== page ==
At some point during the third quarter Sunday, as Saints quarterback Drew Brees continued carving up the Vikings defense like it was a tender holiday ham, it seemed appropriate to gauge the public reaction on Twitter.
The exercise: describe New Orleans' effortless massacre of the Vikings in one word.
The flood of responses proved revealing.
Pitiful. Sickening. Bloodbath.
That's about right to describe a 42-20 loss in which the Vikings had nearly as many punts (seven) as they had first downs (12).
Comical. Ridiculous. Predictable.
Those adjectives work, too. Especially on an afternoon where Brees threw for 412 yards, gunning five touchdown passes to four different receivers without even playing the final 12 minutes.
Lethargic. Lousy. Typical.
The list could go on forever.
Thankfully, the season won't.
Now, only two games remain for the 2-12 Vikings, who may have sunk to rock bottom Sunday, delivering another stinker that left only a small collection of numb fans in the Mall of America Field stands to witness the fourth quarter.
The in-house description of the Vikings' third blowout loss this season?
"It's a terrible feeling," Jared Allen said. "I know everybody is disgusted right now."
Added Adrian Peterson, who returned after a three-week absence to total 60 rushing yards on 10 carries: "It was a lot of missed tackles defensively, a lot of missed opportunities offensively. There was effort out there. But it wasn't good enough."
And if you're not yet convinced New Orleans completely dominated, digest the following statistics, which should provide ample evidence of just how far away these Vikings are from NFL relevance.
The Vikings ran 34 plays in the first three quarters. Only three went for more than 10 yards.
The Saints owned a 573-207 advantage in total yardage and a 36-12 cushion in first downs and punted only once.
They also averaged 7.8 yards per play on the 10 possessions Brees engineered.
"Just Drew being Drew out there," Saints receiver Lance Moore said. "Everybody else only gets to see it once a week. But we get to see it every day."
The Saints' first-half touchdown passes proved their balance and explosiveness. First came a 5-yard dart to Moore, who fought past a jam by Benny Sapp to run a textbook slant route.
Not long after that, New Orleans tight end Jimmy Graham simply outjumped and outmuscled safety Jamarca Sanford near the right sideline for a 1-yard TD grab.
Late in the half, Brees found running back Darren Sproles over the middle as the pint-sized speedster raced past linebacker Chad Greenway as if he were cone on an obstacle course.
"When Drew's in a zone, the man's in a zone," Vikings defensive tackle Remi Ayodele said. "It's like nobody can even get to him. We got after him a few times. But it's like he feels the pressure at the last second. That little step up does so much for him and his receivers are always ready. They just have a rhythm. All they do is throw that ball to each other."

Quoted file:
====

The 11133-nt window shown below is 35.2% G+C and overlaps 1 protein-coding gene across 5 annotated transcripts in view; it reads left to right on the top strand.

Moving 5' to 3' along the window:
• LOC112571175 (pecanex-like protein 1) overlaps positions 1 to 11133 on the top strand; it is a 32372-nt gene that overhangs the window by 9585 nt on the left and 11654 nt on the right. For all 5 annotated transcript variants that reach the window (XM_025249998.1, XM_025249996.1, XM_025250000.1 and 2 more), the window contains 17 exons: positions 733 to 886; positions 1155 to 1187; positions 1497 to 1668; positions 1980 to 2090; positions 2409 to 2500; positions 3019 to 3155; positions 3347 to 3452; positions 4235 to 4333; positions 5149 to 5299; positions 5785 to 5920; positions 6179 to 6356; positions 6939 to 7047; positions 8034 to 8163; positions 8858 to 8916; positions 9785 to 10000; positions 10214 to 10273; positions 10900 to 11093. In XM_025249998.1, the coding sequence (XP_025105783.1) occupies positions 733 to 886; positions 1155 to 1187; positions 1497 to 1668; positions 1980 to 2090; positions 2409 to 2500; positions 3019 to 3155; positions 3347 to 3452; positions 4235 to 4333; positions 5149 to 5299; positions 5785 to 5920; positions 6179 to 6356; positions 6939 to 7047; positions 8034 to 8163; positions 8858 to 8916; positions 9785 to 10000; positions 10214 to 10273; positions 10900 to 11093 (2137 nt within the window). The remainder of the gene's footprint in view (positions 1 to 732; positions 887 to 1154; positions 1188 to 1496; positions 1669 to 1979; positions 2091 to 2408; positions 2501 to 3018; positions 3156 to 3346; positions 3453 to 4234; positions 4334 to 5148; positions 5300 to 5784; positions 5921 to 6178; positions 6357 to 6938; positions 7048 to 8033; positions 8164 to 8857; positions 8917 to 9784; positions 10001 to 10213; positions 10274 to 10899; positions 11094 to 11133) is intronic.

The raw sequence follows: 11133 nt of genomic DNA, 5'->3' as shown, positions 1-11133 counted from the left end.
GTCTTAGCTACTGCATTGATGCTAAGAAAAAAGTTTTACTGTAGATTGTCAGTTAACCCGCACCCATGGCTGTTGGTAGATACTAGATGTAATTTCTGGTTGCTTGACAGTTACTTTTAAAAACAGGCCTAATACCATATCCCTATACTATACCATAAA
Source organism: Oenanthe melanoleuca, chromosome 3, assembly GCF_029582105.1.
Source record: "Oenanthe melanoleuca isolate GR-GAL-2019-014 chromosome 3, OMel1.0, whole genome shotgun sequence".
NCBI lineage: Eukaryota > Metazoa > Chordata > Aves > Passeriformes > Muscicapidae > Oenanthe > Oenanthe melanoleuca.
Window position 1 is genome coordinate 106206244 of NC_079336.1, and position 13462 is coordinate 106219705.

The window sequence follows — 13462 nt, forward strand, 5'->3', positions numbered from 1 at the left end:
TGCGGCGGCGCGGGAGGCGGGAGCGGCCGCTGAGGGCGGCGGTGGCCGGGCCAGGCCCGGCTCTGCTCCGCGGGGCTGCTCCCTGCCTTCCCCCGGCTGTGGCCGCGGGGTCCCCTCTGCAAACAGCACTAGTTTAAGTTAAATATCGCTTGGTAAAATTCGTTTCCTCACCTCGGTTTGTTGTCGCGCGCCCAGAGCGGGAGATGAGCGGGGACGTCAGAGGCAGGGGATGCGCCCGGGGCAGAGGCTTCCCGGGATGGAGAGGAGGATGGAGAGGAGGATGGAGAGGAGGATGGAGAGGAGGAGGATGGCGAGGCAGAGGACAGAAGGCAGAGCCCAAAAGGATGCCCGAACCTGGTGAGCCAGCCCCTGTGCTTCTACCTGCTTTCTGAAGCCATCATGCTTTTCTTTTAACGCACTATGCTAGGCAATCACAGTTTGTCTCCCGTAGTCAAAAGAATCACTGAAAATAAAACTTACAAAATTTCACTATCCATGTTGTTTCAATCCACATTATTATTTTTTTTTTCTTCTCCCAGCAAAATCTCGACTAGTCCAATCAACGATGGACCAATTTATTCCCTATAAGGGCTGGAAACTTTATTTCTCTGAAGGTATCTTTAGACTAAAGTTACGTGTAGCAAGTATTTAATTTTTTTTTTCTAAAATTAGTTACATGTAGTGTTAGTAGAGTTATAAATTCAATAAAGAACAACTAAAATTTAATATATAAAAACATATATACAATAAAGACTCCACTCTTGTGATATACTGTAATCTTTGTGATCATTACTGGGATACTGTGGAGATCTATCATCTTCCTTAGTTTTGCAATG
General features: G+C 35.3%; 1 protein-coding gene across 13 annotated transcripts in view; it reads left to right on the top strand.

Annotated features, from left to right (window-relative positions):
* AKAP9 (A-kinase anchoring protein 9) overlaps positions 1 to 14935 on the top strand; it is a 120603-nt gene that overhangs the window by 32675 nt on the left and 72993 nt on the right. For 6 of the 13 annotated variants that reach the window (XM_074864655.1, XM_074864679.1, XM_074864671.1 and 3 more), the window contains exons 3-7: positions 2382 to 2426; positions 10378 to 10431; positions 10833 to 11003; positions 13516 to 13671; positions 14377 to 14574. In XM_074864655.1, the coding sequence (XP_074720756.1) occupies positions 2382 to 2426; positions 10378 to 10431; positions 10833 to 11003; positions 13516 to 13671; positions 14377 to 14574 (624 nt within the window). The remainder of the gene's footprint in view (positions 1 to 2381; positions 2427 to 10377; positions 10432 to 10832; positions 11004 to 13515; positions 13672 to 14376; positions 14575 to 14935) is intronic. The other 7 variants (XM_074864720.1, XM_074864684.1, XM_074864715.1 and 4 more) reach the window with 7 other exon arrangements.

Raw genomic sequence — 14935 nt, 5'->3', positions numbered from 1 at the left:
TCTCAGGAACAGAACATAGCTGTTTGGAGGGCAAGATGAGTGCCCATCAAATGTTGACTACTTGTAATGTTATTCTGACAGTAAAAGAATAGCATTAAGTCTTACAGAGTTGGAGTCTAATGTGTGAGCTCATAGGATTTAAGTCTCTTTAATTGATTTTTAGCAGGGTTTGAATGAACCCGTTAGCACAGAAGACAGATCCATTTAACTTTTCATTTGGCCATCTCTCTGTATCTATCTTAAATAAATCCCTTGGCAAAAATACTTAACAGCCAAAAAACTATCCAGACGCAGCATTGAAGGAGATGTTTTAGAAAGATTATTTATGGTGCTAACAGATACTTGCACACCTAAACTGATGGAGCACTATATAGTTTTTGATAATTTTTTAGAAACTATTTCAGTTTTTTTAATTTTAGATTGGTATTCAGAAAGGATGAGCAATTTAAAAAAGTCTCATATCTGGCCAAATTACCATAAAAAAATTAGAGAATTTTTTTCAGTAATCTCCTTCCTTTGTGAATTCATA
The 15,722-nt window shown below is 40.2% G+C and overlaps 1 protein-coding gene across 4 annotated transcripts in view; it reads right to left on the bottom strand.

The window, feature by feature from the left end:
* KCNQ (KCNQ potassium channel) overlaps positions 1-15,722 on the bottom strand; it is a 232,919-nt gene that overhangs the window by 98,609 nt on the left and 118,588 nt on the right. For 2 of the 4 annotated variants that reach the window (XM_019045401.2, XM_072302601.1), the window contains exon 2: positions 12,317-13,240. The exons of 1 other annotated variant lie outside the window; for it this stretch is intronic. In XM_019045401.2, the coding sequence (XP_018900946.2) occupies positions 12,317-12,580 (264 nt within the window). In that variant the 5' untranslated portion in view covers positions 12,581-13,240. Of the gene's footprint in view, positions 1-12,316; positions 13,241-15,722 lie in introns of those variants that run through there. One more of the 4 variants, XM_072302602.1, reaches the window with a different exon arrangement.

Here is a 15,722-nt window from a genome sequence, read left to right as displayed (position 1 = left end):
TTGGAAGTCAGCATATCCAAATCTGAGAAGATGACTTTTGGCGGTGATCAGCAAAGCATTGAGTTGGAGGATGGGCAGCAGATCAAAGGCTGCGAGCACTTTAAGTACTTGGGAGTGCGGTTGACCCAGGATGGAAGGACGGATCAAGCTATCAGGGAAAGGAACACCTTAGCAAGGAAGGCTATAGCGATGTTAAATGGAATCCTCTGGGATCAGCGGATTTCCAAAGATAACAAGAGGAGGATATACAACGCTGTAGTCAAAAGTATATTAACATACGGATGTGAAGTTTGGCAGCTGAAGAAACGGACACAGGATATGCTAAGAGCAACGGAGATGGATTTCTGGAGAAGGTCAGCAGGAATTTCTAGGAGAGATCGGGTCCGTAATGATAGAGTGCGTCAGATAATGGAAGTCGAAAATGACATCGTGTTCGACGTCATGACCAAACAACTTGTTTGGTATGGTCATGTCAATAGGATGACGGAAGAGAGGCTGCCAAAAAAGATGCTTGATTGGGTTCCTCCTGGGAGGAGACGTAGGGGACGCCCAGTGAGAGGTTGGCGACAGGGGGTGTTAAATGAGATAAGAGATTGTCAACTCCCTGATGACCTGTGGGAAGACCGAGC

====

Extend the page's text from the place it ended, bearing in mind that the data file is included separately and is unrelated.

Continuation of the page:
At times, it seemed as if Brees was spinning a wheel to determine who his next target would be.
And just to remove all doubt that this was anything but a lousy, ridiculous, pitiful performance by the Vikings, New Orleans scored on its first three possessions after halftime to prove their point.
The Saints' final touchdown drive was an inescapable sleeper hold -- 19 plays, 87 yards over 10 minutes, 36 seconds. And when it culminated with a 1-yard run by Pierre Thomas, New Orleans had run 27 second-half plays for 204 yards to the Vikings' 10 plays for 8 yards.
Even when the Vikings scored early on, it was only because they didn't have more time to get in their own way. Their two first-half field goal drives, set up by fumble recoveries by Mistral Raymond and Everson Griffen, netted zero and minus-10 yards.
Rookie quarterback Christian Ponder lamented those missed opportunities.
The fans, meanwhile, occasionally pelted Ponder with boos, dissatisfied in an effort that saw the 23-year-old quarterback complete only 14 of 31 passes for 120 yards.
Asked afterward if Ponder still seemed like the long-term answer at quarterback, coach Leslie Frazier hesitated.
"He struggled today," Frazier said. "As I mentioned, we have two games left, so I want to continue to watch him play and understand that we still have to get some pieces around him."
The Saints, 11-3 and headed for a division championship, have no such worries. They are a well-oiled machine that exposed the Vikings for what they truly are right now.
Deficient. Overmatched. Uninspired.
Dan Wiederer • firstname.lastname@example.org